The most remarkable catch on Super Bowl weekend might have been made before the big game: That of a 987-pound blue marlin by four anglers who were at least in their 80s.
Capt. Manuel Dominguez said the youngest angler in his charter group, which embarked from the Mexican resort city of Cabo San Lucas Saturday morning on what it hoped would be a brief and relaxing tuna-fishing excursion, was 82.
The excursion lasted a grueling 16 hours.
While aboard the 32-foot cruiser, Ziggy, Arizona anglers Sergent and Sandy Snegireff, and John and Edie Rayno, had caught several tuna before deciding to reel in the lines and call it quits.
It was 1:20 p.m.
But then something very large struck the line attached to the right outrigger. At the end of the line was a lure resembling a flying fish.
An epic battle was at hand, whether the old-timers liked it or not. All took turns with the rod but neither could make headway. (Neither angler is pictured in this post. They were said to have slept in and missed the weigh-in the next morning.)
The crew members helped with the reeling duties but even they could not turn the head of the valiant billfish.
Capt. Dominguez initially thought the fish was a giant tuna, but after 40 minutes it jumped. “I thought it was around 800 pounds because I’ve caught two around that size before,” he told Tracy Ehrenberg, general manager of Pisces Sportfishing, which was first to blog about the catch.
They were still fighting the fish as the sun began to set over the Pacific.
Left to right: Deckhand Alejandro Suarez, Capt. Manuel “El Chichi” Dominguez and Jaime Dominguez. Photo courtesy Mario Banaga/Pisces Sportfishing
Would they be able to bring the behemoth to the boat before sharks moved in?
Dominguez was more worried about fuel; the marlin had towed the yacht several miles offshore and showed no signs of tiring.
Thank goodness for cellphones. Dominguez phoned Pisces Capt. Julio Castro, who gathered some friends on shore and made a run to the nearest gas station. They then voyaged out aboard Tracy Ann and met up with Ziggy.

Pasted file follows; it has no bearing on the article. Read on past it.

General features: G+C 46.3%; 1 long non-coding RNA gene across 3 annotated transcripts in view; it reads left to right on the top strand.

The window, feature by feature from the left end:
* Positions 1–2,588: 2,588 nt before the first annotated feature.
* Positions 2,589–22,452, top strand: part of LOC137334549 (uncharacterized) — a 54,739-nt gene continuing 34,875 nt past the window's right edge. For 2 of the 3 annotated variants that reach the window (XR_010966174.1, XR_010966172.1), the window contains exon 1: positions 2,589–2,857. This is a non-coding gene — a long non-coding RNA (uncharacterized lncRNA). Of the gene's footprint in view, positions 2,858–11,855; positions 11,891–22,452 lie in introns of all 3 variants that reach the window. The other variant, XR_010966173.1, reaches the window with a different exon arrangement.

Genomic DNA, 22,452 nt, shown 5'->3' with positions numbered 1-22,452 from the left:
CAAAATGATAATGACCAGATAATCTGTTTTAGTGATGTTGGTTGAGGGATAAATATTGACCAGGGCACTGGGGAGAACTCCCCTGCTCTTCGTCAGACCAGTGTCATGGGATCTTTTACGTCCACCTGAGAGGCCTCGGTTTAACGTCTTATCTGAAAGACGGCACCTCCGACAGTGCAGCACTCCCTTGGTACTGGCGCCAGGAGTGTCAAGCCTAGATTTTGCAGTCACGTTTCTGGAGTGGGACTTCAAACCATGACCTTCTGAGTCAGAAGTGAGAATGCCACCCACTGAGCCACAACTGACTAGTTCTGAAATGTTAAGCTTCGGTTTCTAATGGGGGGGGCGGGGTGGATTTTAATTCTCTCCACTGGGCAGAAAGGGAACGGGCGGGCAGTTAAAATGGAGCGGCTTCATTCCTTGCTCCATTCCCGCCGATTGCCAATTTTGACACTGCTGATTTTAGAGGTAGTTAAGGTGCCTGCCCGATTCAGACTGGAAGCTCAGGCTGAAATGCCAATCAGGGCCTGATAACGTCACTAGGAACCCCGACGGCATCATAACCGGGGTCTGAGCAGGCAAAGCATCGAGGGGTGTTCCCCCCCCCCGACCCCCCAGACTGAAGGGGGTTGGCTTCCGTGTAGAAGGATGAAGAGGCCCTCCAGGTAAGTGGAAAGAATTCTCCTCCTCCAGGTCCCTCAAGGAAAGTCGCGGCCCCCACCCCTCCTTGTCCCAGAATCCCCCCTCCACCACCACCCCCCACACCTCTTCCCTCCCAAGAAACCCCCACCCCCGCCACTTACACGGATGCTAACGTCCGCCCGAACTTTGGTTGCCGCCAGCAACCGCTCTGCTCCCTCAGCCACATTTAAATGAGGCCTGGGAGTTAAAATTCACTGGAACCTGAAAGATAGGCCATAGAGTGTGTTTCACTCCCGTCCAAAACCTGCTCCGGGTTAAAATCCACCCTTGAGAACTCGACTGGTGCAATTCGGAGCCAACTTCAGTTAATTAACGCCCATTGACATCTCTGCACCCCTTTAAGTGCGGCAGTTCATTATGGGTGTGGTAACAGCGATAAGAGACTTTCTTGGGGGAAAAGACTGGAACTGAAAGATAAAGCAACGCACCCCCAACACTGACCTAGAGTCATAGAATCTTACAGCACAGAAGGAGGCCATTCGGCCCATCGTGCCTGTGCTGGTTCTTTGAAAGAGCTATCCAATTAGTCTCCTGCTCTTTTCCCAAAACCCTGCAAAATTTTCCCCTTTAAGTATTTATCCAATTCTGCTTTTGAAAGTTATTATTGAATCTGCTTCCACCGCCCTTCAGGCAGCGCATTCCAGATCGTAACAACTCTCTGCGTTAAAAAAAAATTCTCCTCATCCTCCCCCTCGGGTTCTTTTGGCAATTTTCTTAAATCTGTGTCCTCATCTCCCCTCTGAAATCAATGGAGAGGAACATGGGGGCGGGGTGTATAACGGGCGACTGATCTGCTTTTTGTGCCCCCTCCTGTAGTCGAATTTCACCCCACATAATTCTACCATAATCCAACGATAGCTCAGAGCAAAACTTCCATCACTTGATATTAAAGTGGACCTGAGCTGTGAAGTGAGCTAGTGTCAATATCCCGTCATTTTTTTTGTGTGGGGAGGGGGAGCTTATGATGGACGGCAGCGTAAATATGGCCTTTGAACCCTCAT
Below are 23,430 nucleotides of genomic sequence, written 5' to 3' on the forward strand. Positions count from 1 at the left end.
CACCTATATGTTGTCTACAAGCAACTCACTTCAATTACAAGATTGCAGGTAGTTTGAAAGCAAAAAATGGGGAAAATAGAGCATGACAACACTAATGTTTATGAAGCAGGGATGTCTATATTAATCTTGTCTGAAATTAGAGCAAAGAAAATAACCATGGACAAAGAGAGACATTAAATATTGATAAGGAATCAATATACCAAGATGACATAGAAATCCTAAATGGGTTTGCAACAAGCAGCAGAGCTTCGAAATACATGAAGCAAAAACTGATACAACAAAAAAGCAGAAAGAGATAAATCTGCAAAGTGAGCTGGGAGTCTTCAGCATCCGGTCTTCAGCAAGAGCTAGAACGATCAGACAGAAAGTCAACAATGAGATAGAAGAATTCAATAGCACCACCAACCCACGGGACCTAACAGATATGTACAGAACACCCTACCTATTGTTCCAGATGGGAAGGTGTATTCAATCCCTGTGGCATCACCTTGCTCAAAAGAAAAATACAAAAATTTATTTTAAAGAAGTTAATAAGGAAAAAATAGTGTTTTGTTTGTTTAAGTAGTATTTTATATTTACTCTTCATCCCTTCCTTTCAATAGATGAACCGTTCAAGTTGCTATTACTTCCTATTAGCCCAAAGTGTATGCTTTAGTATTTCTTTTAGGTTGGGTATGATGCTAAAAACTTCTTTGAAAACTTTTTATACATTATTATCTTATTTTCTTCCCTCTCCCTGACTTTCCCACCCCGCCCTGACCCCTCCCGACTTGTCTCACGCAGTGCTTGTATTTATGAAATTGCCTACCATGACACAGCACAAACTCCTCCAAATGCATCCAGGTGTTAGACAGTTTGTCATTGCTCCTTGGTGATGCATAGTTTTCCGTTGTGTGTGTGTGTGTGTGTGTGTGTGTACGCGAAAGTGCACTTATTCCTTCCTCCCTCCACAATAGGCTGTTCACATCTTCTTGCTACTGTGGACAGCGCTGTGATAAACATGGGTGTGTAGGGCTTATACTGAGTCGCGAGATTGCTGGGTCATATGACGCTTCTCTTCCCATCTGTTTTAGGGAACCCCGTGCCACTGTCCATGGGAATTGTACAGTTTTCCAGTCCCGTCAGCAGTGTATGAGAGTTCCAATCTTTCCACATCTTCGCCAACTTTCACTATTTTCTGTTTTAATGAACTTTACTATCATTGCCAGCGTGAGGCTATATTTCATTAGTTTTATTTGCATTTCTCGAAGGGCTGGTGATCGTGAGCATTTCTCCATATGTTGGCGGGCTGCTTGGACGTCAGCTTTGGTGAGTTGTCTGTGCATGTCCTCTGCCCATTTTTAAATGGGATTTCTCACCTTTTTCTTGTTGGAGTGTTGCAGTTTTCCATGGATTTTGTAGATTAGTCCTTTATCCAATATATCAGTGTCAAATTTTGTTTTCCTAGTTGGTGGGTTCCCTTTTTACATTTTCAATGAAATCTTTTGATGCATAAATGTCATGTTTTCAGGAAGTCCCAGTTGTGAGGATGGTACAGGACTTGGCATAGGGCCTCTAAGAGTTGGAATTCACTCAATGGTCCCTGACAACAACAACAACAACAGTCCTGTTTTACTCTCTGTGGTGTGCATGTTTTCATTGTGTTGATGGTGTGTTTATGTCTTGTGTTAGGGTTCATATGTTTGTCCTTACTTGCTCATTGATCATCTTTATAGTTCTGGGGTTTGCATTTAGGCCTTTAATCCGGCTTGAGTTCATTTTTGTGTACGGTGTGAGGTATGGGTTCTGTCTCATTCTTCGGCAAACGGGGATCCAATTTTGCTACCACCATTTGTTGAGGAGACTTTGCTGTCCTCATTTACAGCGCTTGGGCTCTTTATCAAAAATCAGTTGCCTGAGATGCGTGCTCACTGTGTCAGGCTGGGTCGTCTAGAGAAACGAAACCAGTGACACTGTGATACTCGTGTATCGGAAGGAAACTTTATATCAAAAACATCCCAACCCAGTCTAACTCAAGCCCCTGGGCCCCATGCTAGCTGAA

The new crew helped battle the marlin for two more hours before realizing they were supposed to play in a soccer match later that night, so they scurried back aboard Tracy Ann and sped toward shore.
Finally, Capt. Dominguez took the rod and fought the marlin until it was alongside the boat. His crew promptly gaffed and secured the billfish with ropes, but determined it was much too large to be brought aboard, or even draped across the stern swim step. (It remains unclear why this group chose to kill, rather than release the fish.)
With no other recourse, they simply tied the head of the marlin to the swim step and left the body dangling in the water during the 16-mile, four-hour ride to port. Everyone was too whipped to weigh the fish that night, so they hired a watchman to keep an eye on it until morning.
At 8:30 a.m. Sunday, the marlin tipped the marina scale at 987 pounds. Many wondered how much weight it lost while lying on the concrete dock overnight. The best estimate was 10 percent of its body weight, meaning it would have easily topped 1,000 pounds if weighed when it had arrived.
Regardless, it remains one of the top five or six heaviest marlin ever caught at Cabo San Lucas, and it’s undoubtedly the heaviest ever fought by four senior citizens from Arizona.
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